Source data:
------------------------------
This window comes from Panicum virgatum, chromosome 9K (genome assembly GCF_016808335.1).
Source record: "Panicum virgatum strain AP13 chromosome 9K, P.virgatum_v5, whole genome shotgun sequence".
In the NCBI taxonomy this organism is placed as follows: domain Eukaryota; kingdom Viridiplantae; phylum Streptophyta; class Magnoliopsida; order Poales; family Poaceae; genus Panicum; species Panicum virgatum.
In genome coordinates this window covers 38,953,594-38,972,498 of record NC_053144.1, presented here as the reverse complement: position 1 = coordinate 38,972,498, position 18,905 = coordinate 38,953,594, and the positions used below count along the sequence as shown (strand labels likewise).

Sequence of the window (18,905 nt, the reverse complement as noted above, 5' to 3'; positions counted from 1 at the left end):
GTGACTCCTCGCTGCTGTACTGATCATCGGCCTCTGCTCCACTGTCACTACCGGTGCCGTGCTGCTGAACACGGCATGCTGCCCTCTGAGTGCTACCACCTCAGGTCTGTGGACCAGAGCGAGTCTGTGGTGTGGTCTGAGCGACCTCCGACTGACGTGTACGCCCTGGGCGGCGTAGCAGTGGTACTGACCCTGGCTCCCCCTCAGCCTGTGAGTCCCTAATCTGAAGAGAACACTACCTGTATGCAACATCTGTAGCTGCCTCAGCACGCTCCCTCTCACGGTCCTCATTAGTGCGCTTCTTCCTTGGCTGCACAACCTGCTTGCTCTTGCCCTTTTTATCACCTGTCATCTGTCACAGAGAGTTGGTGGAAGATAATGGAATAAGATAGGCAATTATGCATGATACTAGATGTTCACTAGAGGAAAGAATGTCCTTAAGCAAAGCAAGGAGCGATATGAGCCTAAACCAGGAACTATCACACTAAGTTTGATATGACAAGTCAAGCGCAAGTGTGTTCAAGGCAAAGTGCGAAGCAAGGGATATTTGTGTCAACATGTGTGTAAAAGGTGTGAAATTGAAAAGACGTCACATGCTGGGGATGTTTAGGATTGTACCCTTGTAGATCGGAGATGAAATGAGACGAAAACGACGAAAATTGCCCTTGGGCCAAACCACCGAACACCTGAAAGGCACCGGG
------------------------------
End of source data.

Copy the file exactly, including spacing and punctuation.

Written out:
This window comes from Panicum virgatum, chromosome 9K (genome assembly GCF_016808335.1).
Source record: "Panicum virgatum strain AP13 chromosome 9K, P.virgatum_v5, whole genome shotgun sequence".
In the NCBI taxonomy this organism is placed as follows: domain Eukaryota; kingdom Viridiplantae; phylum Streptophyta; class Magnoliopsida; order Poales; family Poaceae; genus Panicum; species Panicum virgatum.
In genome coordinates this window covers 38,953,594-38,972,498 of record NC_053144.1, presented here as the reverse complement: position 1 = coordinate 38,972,498, position 18,905 = coordinate 38,953,594, and the positions used below count along the sequence as shown (strand labels likewise).

Sequence of the window (18,905 nt, the reverse complement as noted above, 5' to 3'; positions counted from 1 at the left end):
GTGACTCCTCGCTGCTGTACTGATCATCGGCCTCTGCTCCACTGTCACTACCGGTGCCGTGCTGCTGAACACGGCATGCTGCCCTCTGAGTGCTACCACCTCAGGTCTGTGGACCAGAGCGAGTCTGTGGTGTGGTCTGAGCGACCTCCGACTGACGTGTACGCCCTGGGCGGCGTAGCAGTGGTACTGACCCTGGCTCCCCCTCAGCCTGTGAGTCCCTAATCTGAAGAGAACACTACCTGTATGCAACATCTGTAGCTGCCTCAGCACGCTCCCTCTCACGGTCCTCATTAGTGCGCTTCTTCCTTGGCTGCACAACCTGCTTGCTCTTGCCCTTTTTATCACCTGTCATCTGTCACAGAGAGTTGGTGGAAGATAATGGAATAAGATAGGCAATTATGCATGATACTAGATGTTCACTAGAGGAAAGAATGTCCTTAAGCAAAGCAAGGAGCGATATGAGCCTAAACCAGGAACTATCACACTAAGTTTGATATGACAAGTCAAGCGCAAGTGTGTTCAAGGCAAAGTGCGAAGCAAGGGATATTTGTGTCAACATGTGTGTAAAAGGTGTGAAATTGAAAAGACGTCACATGCTGGGGATGTTTAGGATTGTACCCTTGTAGATCGGAGATGAAATGAGACGAAAACGACGAAAATTGCCCTTGGGCCAAACCACCGAACACCTGAAAGGCACCGGG